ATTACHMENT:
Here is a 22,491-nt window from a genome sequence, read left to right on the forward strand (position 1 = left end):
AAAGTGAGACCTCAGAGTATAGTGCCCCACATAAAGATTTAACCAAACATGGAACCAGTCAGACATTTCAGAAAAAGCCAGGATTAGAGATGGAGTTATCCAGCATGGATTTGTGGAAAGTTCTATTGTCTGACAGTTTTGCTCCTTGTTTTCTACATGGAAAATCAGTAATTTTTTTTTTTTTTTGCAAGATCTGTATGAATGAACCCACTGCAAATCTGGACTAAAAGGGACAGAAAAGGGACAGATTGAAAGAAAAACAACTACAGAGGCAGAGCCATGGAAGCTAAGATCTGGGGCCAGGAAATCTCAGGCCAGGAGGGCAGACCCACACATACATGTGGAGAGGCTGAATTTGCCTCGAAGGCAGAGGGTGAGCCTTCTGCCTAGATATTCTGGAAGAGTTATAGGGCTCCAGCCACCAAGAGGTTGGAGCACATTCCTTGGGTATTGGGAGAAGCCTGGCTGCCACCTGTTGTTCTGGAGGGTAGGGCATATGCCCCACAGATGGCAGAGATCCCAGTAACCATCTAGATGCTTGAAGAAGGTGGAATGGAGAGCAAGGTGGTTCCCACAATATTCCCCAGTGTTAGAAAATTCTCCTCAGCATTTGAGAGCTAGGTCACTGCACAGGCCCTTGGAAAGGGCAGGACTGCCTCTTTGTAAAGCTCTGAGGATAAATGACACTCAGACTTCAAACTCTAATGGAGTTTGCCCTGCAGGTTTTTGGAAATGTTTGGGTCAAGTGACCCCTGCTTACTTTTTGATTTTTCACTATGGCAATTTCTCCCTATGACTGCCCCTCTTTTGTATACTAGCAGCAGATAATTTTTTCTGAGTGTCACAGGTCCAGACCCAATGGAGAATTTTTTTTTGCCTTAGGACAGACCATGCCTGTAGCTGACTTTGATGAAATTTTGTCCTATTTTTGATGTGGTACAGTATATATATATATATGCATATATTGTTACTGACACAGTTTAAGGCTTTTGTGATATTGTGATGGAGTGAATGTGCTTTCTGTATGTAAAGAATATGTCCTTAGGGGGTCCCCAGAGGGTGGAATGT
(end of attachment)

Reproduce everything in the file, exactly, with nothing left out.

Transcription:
Here is a 22,491-nt window from a genome sequence, read left to right on the forward strand (position 1 = left end):
AAAGTGAGACCTCAGAGTATAGTGCCCCACATAAAGATTTAACCAAACATGGAACCAGTCAGACATTTCAGAAAAAGCCAGGATTAGAGATGGAGTTATCCAGCATGGATTTGTGGAAAGTTCTATTGTCTGACAGTTTTGCTCCTTGTTTTCTACATGGAAAATCAGTAATTTTTTTTTTTTTTTGCAAGATCTGTATGAATGAACCCACTGCAAATCTGGACTAAAAGGGACAGAAAAGGGACAGATTGAAAGAAAAACAACTACAGAGGCAGAGCCATGGAAGCTAAGATCTGGGGCCAGGAAATCTCAGGCCAGGAGGGCAGACCCACACATACATGTGGAGAGGCTGAATTTGCCTCGAAGGCAGAGGGTGAGCCTTCTGCCTAGATATTCTGGAAGAGTTATAGGGCTCCAGCCACCAAGAGGTTGGAGCACATTCCTTGGGTATTGGGAGAAGCCTGGCTGCCACCTGTTGTTCTGGAGGGTAGGGCATATGCCCCACAGATGGCAGAGATCCCAGTAACCATCTAGATGCTTGAAGAAGGTGGAATGGAGAGCAAGGTGGTTCCCACAATATTCCCCAGTGTTAGAAAATTCTCCTCAGCATTTGAGAGCTAGGTCACTGCACAGGCCCTTGGAAAGGGCAGGACTGCCTCTTTGTAAAGCTCTGAGGATAAATGACACTCAGACTTCAAACTCTAATGGAGTTTGCCCTGCAGGTTTTTGGAAATGTTTGGGTCAAGTGACCCCTGCTTACTTTTTGATTTTTCACTATGGCAATTTCTCCCTATGACTGCCCCTCTTTTGTATACTAGCAGCAGATAATTTTTTCTGAGTGTCACAGGTCCAGACCCAATGGAGAATTTTTTTTTGCCTTAGGACAGACCATGCCTGTAGCTGACTTTGATGAAATTTTGTCCTATTTTTGATGTGGTACAGTATATATATATATATGCATATATTGTTACTGACACAGTTTAAGGCTTTTGTGATATTGTGATGGAGTGAATGTGCTTTCTGTATGTAAAGAATATGTCCTTAGGGGGTCCCCAGAGGGTGGAATGT